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Bank Foreclosures Sales Do Not Mean Borrowers Are Loan-Free

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By : John Cutts    99 or more times read
Bank foreclosures sales do not mean that foreclosed-upon borrowers are already free from their mortgage contracts.

If the difference between the foreclosure sale price and the loan balance is too big, mortgage banks may file a case to collect the difference from the borrower, especially if the banks find out that the borrower strategically defaulted and continued to pay other personal loans.

Recently in Miami-Dade County, the court allowed a collection agency to collect the amount of $44,000 from John King, whose house in Coral Gables went into foreclosure in 2008. King wrongly thought that his mortgage contract was already voided by the foreclosure action on his property.

According to data from the Federal Deposit Insurance Corporation, which monitors the amounts collected by mortgage lenders from foreclosed loans that were already written off, the amounts collected from these mortgages soared on a year-over-year basis by a record 48 percent in the first three quarters of 2009 to $1.01 billion.

Additionally, the amounts recovered from already-written-off home-equity loans nearly doubled to $392 million.

The figures did not include other types of mortgage collections, but the numbers already soared. The FDIC data did not include collections by trusts supervising mortgage-backed securities and by distressed-asset investment firms that buy from bank foreclosures sales.

Ben Hillard, a corporate lawyer with Florida-based Hillard & Rogers, said that deficiency judgments had been rare over the past years because banks were too busy with getting back their properties from sheriff sales or with making sure that their properties get the best prices at sheriff auctions.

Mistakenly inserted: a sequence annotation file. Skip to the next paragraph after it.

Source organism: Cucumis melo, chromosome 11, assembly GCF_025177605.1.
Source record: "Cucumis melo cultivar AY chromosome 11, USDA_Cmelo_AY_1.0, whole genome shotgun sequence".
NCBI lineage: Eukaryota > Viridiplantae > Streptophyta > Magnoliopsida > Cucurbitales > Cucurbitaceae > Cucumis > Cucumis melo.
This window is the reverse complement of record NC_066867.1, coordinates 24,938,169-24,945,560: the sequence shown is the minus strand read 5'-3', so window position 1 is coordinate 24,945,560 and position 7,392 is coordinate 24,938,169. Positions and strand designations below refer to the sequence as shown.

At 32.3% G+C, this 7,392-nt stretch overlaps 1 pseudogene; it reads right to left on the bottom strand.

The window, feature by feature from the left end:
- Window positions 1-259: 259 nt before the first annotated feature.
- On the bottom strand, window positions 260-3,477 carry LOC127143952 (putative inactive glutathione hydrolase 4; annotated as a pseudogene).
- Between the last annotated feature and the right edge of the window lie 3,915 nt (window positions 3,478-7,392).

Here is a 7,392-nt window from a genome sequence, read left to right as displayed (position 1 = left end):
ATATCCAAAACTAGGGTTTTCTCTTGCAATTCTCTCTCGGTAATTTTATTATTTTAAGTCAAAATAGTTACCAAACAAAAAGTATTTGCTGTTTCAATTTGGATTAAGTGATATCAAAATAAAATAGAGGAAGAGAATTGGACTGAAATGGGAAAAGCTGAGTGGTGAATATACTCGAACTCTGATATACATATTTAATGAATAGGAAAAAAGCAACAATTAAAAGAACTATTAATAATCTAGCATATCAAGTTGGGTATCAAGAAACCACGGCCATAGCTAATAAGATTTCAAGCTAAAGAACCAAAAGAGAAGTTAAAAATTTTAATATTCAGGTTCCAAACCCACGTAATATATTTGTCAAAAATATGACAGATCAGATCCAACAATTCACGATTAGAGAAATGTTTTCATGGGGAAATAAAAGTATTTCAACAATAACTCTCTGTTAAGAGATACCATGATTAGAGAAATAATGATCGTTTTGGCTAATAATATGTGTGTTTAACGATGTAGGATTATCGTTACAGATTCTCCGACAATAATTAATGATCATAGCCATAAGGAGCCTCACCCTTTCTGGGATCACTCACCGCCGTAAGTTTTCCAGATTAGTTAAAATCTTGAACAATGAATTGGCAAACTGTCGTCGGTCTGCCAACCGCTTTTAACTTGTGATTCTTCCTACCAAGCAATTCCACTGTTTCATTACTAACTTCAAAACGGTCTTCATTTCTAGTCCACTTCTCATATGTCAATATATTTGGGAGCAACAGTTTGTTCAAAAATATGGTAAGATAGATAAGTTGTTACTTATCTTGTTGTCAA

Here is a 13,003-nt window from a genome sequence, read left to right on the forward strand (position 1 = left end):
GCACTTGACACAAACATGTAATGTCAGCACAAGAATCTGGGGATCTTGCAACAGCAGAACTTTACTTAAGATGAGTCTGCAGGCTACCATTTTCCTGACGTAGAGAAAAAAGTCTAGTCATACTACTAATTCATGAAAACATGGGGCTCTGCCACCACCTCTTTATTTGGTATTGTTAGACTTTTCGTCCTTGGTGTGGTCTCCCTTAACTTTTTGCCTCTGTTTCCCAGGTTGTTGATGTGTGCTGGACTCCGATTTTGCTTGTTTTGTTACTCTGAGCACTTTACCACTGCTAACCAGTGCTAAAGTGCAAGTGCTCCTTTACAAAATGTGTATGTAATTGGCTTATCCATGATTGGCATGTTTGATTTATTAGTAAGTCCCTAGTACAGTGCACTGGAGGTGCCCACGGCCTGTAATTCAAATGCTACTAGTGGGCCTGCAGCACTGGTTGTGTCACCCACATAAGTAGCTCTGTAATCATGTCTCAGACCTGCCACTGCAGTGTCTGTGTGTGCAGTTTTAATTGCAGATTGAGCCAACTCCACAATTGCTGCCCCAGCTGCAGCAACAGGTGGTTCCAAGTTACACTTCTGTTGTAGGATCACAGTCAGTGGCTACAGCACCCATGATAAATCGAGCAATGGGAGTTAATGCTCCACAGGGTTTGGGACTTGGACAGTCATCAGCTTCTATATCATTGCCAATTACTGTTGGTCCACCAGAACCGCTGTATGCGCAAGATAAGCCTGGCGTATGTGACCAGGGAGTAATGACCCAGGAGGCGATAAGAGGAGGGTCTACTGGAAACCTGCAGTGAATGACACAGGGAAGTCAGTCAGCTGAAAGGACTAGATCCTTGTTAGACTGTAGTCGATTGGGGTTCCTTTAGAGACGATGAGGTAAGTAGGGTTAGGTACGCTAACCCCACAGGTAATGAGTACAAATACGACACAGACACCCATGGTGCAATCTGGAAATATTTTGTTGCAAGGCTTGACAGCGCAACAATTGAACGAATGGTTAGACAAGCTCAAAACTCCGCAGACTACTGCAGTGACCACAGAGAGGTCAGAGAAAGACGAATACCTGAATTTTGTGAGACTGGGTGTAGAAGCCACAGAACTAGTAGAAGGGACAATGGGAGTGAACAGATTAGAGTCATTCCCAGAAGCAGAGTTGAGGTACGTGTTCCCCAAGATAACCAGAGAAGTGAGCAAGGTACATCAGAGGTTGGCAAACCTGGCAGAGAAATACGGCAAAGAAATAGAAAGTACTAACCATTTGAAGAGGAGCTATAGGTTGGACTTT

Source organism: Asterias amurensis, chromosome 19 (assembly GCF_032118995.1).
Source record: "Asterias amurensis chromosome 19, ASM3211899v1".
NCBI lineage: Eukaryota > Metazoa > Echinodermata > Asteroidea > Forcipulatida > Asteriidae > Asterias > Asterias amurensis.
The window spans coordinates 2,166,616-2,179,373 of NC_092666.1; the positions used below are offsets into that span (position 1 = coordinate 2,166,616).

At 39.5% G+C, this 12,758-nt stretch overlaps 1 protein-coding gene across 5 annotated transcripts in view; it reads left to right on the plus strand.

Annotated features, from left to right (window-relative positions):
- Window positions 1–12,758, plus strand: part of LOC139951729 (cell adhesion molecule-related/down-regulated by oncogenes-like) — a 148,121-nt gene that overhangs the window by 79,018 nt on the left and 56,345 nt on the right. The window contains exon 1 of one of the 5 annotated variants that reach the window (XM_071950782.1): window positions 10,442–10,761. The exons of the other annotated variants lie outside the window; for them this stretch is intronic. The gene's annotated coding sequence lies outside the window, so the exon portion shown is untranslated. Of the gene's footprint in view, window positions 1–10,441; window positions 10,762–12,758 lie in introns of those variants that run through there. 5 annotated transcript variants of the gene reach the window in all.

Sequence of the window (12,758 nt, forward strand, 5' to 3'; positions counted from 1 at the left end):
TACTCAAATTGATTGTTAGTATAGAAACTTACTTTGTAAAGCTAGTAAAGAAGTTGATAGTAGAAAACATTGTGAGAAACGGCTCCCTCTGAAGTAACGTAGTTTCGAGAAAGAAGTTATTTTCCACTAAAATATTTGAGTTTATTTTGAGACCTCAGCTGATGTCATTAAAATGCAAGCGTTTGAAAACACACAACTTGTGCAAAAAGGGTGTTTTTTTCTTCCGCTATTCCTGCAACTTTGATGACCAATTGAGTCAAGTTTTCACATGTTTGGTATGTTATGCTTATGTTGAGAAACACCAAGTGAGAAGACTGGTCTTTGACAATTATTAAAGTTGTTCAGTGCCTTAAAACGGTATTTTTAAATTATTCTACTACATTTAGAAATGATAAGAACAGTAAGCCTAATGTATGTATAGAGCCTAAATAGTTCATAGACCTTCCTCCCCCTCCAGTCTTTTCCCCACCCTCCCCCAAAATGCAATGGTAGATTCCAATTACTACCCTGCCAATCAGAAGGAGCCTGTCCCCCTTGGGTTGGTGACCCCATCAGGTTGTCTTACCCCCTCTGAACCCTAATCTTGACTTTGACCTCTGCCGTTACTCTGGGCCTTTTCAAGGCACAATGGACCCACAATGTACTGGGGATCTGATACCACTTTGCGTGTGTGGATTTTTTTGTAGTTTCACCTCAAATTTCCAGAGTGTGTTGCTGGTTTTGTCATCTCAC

But now that the banks have put their systems in order to handle huge numbers of defaults and foreclosures, they are now able to pursue mortgage deficiencies. Hillard predicts that deficiency judgments are going to cause the next crisis for homeowners.

Based on a report from the Mortgage Bankers Association, nearly 4.5 percent of homes in the U.S. purchased with loans were put into foreclosure in the July-September quarter of 2009. A record ten percent of all mortgage borrowers nationwide were in default by at least one month during the quarter.

In several states like Florida, courts allow mortgage lenders to seek deficiency judgments within five years and give them as long as 20 years for collection. Lenders can even extend the collection period if the deficiency remains unpaid after 20 years.

In other states like California and Arizona, collecting deficiencies from bank foreclosures sales involving primary residences are prohibited. However, most states allow the collection of unpaid equity loans.
John Cutts has been educated in the finer points of the foreclosure market over 5 years.

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